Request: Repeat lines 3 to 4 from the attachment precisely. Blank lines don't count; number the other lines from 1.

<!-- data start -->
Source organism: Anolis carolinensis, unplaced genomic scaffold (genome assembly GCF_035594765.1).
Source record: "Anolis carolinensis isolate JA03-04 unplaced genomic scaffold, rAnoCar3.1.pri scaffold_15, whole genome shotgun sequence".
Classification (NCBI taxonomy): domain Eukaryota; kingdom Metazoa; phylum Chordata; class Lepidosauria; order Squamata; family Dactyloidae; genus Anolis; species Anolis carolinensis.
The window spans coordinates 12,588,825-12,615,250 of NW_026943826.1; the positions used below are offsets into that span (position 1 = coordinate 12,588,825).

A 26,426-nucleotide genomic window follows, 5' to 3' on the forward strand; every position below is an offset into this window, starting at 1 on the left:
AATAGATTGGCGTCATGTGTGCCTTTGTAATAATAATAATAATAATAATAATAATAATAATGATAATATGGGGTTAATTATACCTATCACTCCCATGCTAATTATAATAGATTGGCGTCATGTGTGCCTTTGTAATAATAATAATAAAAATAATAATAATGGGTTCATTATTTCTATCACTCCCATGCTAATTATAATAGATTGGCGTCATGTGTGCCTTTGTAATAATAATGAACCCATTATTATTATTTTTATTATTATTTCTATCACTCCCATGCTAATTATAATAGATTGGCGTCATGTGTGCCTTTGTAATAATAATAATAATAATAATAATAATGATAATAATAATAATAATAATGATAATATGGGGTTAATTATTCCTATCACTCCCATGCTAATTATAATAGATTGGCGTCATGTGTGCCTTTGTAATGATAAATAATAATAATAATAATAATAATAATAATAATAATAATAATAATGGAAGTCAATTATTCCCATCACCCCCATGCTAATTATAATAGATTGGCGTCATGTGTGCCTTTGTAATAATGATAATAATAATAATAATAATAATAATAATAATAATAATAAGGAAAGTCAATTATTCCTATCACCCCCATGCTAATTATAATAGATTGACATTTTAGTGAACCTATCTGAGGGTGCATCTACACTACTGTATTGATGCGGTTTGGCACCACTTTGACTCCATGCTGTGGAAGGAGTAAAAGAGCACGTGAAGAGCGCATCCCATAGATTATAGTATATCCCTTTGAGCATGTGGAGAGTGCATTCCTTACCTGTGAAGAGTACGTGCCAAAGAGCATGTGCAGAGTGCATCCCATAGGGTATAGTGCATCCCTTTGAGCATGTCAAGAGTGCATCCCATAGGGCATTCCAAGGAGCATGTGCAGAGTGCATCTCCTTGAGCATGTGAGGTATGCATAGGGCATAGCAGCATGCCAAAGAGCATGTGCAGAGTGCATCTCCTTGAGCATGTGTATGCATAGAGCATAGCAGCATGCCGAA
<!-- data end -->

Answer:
Classification (NCBI taxonomy): domain Eukaryota; kingdom Metazoa; phylum Chordata; class Lepidosauria; order Squamata; family Dactyloidae; genus Anolis; species Anolis carolinensis.
The window spans coordinates 12,588,825-12,615,250 of NW_026943826.1; the positions used below are offsets into that span (position 1 = coordinate 12,588,825).